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Posted on Wed, Feb 20, 2013 : 8 a.m.

Coconut cream hamantaschen for Purim - dairy-free version a modern twist on classic holiday cookie

By Mary Bilyeu


Mary Bilyeu | Contributor

Every year at Purim [POOR-im], which begins at sundown on Saturday night, there is a debate among Jews about hamantaschen [HAH-men-TAH-shen], the triangular cookies that are traditionally served at the holiday.

Some people think that ones with a poppy seed filling are most authentic, as Queen Esther — the heroine of the Purim story — survived on nuts and seeds while she debated whether to "out" herself as a Jew in order to save her people when they were under threat of extermination by the evil vizier Haman.  (Since she was married to the king, she hoped to have a bit of influence.)

Others, however, feel that the prune ones, with a nod to the Old World, are the only true version.

And then... well, then there are folks like me who respect tradition but always have to tweak it.

I've made hamantaschen filled with homemade berry preserves, and even made a lemon-poppy version with poppy seeds mixed into the dough and a bright center of lemon curd.

And this year, I decided to try something really different: a variation on coconut cream pie.

Using coconut milk for the custard filling, I could make these pareve ([PAHRV] = non-dairy) for those with dairy allergies/intolerances and for those who keep kosher and therefore don't mix meat and dairy in the same meal.  And I could add extra flavor by topping the cookies with flaked coconut that would toast nicely in the oven as the cookies baked.

These worked out perfectly, and are so, so good!  Tender cookies, creamy filling, and crispy, toasty coconut for extra texture and flavor.

They're perfect to share with loved ones at this festive holiday!

Coconut Cream Hamantaschen


  • 8 tablespoons cornstarch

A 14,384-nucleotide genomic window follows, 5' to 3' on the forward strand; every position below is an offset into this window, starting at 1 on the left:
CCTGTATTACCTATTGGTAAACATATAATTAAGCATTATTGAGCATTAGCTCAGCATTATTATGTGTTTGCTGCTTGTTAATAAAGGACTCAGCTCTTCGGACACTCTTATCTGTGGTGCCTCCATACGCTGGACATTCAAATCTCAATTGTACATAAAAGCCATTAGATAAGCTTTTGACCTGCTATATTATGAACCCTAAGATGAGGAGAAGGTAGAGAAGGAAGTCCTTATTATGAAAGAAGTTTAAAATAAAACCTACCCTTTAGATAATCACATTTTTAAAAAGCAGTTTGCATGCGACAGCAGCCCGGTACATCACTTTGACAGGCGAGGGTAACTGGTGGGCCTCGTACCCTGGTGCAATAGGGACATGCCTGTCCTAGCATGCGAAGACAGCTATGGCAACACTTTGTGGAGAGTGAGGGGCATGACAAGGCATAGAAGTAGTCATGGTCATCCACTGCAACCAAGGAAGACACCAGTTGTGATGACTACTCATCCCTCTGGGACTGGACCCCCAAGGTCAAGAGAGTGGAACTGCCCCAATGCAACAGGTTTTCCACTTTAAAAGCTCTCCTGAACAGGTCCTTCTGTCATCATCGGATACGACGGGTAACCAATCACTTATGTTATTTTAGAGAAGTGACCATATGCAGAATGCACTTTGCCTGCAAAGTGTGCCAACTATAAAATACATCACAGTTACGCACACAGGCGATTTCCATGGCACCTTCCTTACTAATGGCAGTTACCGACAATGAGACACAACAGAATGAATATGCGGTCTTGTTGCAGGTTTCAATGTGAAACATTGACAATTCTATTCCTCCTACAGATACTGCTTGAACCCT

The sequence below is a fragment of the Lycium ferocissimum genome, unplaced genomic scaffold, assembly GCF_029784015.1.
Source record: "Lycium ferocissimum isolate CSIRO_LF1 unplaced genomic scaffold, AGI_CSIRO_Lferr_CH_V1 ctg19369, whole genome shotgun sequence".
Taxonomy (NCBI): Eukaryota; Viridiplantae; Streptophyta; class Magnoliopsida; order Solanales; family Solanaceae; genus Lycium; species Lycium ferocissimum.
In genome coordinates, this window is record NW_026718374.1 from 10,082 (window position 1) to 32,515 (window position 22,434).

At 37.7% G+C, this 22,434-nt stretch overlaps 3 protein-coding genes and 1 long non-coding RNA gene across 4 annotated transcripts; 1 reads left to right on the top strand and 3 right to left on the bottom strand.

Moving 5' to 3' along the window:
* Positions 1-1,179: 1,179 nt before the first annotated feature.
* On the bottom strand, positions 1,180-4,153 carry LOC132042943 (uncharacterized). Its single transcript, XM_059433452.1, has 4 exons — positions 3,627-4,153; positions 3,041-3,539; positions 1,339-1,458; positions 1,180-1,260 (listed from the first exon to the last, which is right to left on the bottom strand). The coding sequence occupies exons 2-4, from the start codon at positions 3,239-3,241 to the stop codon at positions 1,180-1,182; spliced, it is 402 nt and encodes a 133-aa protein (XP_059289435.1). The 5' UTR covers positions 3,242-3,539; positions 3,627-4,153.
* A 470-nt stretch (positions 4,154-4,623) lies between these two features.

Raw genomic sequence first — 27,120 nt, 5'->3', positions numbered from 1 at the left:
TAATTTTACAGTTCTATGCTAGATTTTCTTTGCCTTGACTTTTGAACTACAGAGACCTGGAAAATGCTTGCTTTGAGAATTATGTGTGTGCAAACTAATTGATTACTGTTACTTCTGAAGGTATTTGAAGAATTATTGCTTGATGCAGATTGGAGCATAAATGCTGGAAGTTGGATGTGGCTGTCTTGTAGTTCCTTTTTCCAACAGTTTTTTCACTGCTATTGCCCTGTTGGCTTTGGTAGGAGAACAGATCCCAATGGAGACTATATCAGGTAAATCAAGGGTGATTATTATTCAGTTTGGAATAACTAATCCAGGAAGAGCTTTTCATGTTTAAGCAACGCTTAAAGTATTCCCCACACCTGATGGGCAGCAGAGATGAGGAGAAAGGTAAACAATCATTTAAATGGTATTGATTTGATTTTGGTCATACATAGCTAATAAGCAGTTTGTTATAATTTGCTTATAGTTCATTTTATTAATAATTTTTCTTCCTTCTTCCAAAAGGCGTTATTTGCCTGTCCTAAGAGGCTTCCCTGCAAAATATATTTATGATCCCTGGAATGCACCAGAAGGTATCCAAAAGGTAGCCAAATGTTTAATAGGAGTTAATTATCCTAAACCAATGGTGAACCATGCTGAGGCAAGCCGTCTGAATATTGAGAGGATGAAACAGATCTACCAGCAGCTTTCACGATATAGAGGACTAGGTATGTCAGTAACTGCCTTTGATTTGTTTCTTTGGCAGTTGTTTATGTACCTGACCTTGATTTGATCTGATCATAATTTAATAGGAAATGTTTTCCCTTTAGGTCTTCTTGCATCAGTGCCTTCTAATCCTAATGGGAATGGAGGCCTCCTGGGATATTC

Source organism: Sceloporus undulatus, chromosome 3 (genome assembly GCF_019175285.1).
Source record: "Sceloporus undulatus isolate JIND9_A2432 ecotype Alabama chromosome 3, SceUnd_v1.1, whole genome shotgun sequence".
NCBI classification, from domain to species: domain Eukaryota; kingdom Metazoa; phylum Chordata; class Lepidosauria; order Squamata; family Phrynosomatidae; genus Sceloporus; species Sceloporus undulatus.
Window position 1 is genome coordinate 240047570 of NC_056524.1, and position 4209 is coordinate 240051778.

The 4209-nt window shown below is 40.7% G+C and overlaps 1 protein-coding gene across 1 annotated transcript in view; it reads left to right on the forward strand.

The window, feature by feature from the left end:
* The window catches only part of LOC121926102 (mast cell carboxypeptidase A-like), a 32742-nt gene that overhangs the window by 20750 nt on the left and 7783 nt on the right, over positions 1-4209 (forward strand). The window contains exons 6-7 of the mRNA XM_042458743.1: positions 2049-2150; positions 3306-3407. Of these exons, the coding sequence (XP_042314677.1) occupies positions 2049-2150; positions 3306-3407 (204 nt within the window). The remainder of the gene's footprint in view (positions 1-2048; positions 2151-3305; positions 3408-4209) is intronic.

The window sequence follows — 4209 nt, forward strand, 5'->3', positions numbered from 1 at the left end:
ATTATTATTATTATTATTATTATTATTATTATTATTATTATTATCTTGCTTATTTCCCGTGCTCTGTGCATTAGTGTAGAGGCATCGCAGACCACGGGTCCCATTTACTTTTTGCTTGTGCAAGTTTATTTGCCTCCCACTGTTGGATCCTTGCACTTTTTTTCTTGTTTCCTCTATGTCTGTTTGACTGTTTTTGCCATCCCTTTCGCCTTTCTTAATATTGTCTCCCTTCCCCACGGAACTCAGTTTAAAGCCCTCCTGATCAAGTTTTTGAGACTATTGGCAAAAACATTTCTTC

• 2cups sugar
  • 2 cups water
  • 2 cups coconut milk
  • 4 eggs

In a small saucepan, combine cornstarch, sugar, and water; bring to a boil, then lower heat to medium-low.  Stir constantly until mixture becomes translucent, then stir in coconut milk.  Beat eggs, then add them slowly; cook until mixture is thick.  Place into a bowl, cover with plastic wrap pressed against the surface, and refrigerate overnight.


  • 1/4 cup margarine, softened
  • 1/4 cup shortening, softened
  • 1 cup sugar
  • 1 teaspoon baking powder
  • 1/2 teaspoon baking soda
  • 1/2 teaspoon salt
  • 1/3 cup Tofutti sour cream substitute
  • 1 egg
  • 2-1/2 cups flour

In a large mixing bowl, combine the margarine, shortening, and sugar; stir in the baking powder, baking soda and salt. Mix in the Tofutti sour cream and the egg. Stir in the flour.

Wrap dough in plastic, and refrigerate overnight.


  • 1 egg
  • 2 tablespoons water
  • 1 cup sweetened flaked coconut

(See this post for step-by-step instructions and photos for filling and shaping hamantaschen.)

Preheat the oven to 350 degrees. Line a baking sheet with parchment paper. Let the dough come to room temperature.

Roll the half of the dough at a time out to 1/4-inch thickness. Using a 2-1/2-inch round cookie cutter, cut out as many circles as you can; place dough circles onto the baking sheet, 2 inches apart.

Combine the egg and the water; lightly brush each round of dough with the egg wash.  Place a generous half-teaspoon of filling into the center of each dough circle.

Pull up two sides of the circle, and pinch the corner where they meet. Pull up the remaining side, and pinch at the corners.

Brush the sides of the hamantaschen with egg wash, then sprinkle each cookie with 1/2 tablespoon coconut.

Repeat this procedure with each of the cookies, then bake for 15 minutes until the cookies are just turning golden. Remove to a rack and let them cool completely, repeating the process with the remaining dough and fillings.

Makes about 60 cookies.

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Mary Bilyeu writes for on Tuesdays, Wednesdays, and Fridays, telling about her adventures in the kitchen - making dinner, celebrating holidays, entering cooking contests, meeting new friends ... whatever strikes her fancy. She is also on a mission to find great deals for her Frugal Floozie Friday posts, seeking fabulous food at restaurants on the limited budget of only $5 per person. Feel free to email her with questions, comments, or suggestions:

Go visit Mary's blog — Food Floozie — where she enthuses and effuses over all things food-related; and look for her monthly articles in the Washtenaw Jewish News. "Like" her on Facebook, or send a tweet on Twitter, too.

The phrase "You Should Only Be Happy" (written in Hebrew on the stone pictured in this post) comes from Deuteronomy 16:15 and is a wish for all her readers - when you come to visit here, may you always be happy.